The curriculum is not just the “stuff” that students must learn to be knowledgeable and skilled in a particular discipline. It’s about more than just content.
Sociologists of education argue that “curriculum” is a highly ideological hybrid discourse. This means that it includes implicit ways of knowing, ways of doing and ways of being – as well as content.
In South African universities, curriculum issues came to the fore during a series of nationwide student protests between 2015 and 2017. Students have argued that what’s being taught in university courses is imported from the global North and doesn’t draw enough on African-based research and the work of academics from the global South. Students have also argued that course materials don’t take the backgrounds of most South African learners into account in terms of culture, language or method.
Research conducted among academics and students at a historically white South African university suggests that many are thinking about “decolonising the curriculum” from only one angle: changing the content of what they teach.
So, for example, they might add Africa-based authors to a reading list. But they don’t shift the tasks required to engage with that literature, which still leaves many students feeling alienated and marginalised.
Our own work with academics in the humanities and social sciences in South Africa shows there’s not much engagement around how different ways of teaching might bring decolonial practices into the classroom. Universities in other parts of Africa are far ahead when it comes to decolonisation. Both Makerere University in Uganda, and the University of Dar es Salaam in Tanzania, for example, have oriented their curricula towards inclusion and social justice since the 1960s.
It’s vital for academics in South Africa to start asking deep questions that examine what decolonisation might look like in their teaching, and how this can be achieved. We were part of a working group at the University of Cape Town (UCT) that generated a number of questions which could serve as points of departure for beginning to think about decolonising ways of teaching.
In our work from UCT’s Humanities Education Development Unit, we work mostly on tutor training and on first year courses, in partnership with departments. Our research and development work suggests that there is uncertainty among many academics about how exactly to take up the decolonial challenge in their own classroom practices.
To help bridge this gap, we’ve come up with a series of questions to encourage academics across faculties to unearth some of the norms, assumptions and everyday practices that are taken for granted and which may be entangled in the “hidden curriculum”. This might help us to think through the “how” as well as the “what”, as a first practical step towards “decolonising” our teaching.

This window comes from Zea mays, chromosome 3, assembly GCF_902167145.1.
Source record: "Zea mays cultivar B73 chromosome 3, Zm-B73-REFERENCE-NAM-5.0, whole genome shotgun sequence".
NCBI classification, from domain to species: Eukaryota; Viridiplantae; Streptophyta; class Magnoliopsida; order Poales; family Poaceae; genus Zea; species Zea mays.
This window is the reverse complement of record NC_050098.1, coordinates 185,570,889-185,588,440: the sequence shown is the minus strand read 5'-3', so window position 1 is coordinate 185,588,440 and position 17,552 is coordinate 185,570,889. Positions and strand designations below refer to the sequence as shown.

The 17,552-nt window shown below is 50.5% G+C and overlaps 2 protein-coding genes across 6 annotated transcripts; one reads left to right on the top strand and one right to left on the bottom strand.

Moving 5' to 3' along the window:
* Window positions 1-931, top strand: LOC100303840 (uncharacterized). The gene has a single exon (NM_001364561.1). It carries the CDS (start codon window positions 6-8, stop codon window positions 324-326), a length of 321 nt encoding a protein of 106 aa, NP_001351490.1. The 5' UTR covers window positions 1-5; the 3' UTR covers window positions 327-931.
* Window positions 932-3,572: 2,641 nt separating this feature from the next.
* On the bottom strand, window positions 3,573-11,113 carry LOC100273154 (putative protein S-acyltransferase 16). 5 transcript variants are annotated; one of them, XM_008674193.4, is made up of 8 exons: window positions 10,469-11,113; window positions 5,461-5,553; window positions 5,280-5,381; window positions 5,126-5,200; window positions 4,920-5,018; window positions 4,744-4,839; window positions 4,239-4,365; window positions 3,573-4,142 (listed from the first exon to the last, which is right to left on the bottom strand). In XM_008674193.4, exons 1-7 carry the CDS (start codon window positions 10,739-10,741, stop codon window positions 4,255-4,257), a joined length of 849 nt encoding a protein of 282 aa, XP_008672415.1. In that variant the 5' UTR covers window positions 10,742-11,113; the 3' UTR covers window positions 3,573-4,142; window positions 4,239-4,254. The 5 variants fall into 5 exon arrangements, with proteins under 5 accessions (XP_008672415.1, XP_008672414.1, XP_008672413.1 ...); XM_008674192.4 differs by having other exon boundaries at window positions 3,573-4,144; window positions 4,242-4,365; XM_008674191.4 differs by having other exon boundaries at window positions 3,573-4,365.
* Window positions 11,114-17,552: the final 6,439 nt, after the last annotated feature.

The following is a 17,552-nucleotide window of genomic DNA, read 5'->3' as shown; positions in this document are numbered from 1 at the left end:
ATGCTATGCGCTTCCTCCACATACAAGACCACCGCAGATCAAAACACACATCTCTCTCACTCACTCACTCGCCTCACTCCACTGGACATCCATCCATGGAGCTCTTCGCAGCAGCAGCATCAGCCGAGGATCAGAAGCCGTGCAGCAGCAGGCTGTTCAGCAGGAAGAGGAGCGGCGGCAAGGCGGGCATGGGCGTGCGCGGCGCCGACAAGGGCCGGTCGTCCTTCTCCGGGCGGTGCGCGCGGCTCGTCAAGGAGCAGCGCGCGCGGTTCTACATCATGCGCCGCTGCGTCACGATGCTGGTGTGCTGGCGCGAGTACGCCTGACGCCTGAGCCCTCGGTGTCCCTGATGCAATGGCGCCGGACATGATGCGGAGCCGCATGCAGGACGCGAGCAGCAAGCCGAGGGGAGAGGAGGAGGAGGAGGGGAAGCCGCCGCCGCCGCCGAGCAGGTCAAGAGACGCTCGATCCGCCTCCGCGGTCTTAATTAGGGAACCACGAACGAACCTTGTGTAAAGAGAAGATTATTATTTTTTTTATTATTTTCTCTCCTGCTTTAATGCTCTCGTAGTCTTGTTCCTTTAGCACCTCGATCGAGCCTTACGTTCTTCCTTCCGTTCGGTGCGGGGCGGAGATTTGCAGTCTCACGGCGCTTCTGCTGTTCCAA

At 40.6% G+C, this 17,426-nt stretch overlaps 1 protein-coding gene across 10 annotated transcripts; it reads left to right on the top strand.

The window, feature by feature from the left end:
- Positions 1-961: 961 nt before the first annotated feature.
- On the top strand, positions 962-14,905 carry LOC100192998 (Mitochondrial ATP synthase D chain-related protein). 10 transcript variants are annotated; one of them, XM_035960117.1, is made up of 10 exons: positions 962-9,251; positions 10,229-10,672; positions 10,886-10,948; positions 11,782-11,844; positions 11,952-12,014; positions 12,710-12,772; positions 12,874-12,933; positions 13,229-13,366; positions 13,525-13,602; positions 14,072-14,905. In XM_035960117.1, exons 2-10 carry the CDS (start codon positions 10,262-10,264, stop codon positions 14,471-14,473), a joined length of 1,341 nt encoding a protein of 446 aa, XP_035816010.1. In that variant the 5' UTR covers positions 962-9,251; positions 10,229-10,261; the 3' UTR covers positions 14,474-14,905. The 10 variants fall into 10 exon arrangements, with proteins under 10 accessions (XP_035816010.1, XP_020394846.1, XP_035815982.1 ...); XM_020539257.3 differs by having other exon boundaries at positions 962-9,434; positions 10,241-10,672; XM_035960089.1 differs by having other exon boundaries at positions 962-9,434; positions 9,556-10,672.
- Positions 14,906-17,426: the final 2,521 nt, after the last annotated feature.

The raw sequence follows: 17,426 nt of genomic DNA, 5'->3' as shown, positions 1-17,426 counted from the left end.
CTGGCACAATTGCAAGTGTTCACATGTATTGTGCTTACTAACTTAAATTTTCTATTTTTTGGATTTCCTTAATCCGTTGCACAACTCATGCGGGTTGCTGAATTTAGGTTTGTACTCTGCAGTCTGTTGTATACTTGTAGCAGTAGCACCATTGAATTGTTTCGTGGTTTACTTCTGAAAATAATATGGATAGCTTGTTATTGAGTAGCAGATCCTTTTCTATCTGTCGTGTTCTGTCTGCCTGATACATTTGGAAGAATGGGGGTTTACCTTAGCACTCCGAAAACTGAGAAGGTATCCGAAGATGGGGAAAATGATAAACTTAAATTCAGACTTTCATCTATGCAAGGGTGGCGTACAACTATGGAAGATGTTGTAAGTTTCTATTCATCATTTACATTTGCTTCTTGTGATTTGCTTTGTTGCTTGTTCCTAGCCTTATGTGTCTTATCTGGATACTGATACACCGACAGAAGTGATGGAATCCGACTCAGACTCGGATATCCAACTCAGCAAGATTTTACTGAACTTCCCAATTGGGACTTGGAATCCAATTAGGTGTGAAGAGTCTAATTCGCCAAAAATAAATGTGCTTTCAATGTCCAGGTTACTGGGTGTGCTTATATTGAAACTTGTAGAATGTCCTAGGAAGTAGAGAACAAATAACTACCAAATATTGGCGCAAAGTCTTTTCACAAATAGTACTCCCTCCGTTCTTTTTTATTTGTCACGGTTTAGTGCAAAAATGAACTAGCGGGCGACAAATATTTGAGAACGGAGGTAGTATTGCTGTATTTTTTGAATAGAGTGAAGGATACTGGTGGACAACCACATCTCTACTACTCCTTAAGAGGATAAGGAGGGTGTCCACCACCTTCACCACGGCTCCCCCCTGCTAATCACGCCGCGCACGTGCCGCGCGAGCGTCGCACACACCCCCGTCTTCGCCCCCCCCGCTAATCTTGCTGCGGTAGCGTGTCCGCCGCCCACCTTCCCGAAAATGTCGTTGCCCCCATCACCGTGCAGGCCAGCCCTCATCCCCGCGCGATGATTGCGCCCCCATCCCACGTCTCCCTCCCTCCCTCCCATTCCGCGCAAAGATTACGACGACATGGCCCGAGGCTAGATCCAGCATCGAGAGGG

These questions are based on discussions held during 2017 in a working group called “Decolonising Pedagogy in the Humanities”. The group was made up of course conveners, teaching assistants, tutors and student representatives.
The questions were split into two themes: curriculum and pedagogy (or ways of teaching). Many questions emerged. We’ve distilled them into just 10 sets, with some supplementary thoughts, that lecturers could start asking as they work towards decolonising pedagogy.
What principles, norms, values and worldviews inform your selection of knowledge for your curriculum? (think about absences as well as presences, centres as well as margins)
Do you articulate your own social and intellectual position, from which you speak when lecturing?
For whom do you design your curriculum? Who is your ideal, imagined student and what assumptions do you make about their backgrounds, culture, languages and schooling?
Does your curriculum reflect its location in Africa and the global South? To what extent does it draw on subjugated histories, voices, cultures and languages?
How does your teaching recognise and affirm the agency of black and first-generation students? How does your teaching legitimate and respect their experiences and cultures?
Can you speak indigenous or regional languages and relate to the cultures and lived experiences of all students? Do you draw on these valuable resources in your teaching?
How does your curriculum level the playing fields by requiring traditional/ white students to acquire the intellectual and cultural resources to function effectively in a plural society?
How do you build a learning community in your classroom where students learn actively from each other and draw on their own knowledge sources?
How do your assumptions about curriculum knowledge play out in the criteria that you use to assess students? What can you do to make your assessment practices more fair and valid for all students, without inducing high levels of anxiety? What assessment methods could show what all students are capable of, drawing on their strengths and promoting their agency and creativity?
How far do your teaching and assessment methods allow students to feel included without assuming assimilation?
What to do with the answers
When we ask questions such as these, we can begin to unearth some of our hidden practices. These practices can make students feel distanced or excluded from our disciplines and classroom interaction. Asking these questions also allows academics to become active learners within their own classroom, while creating more hospitable environments for learning.
Crucially, this allows students and staff to engage better with course content and with one another.
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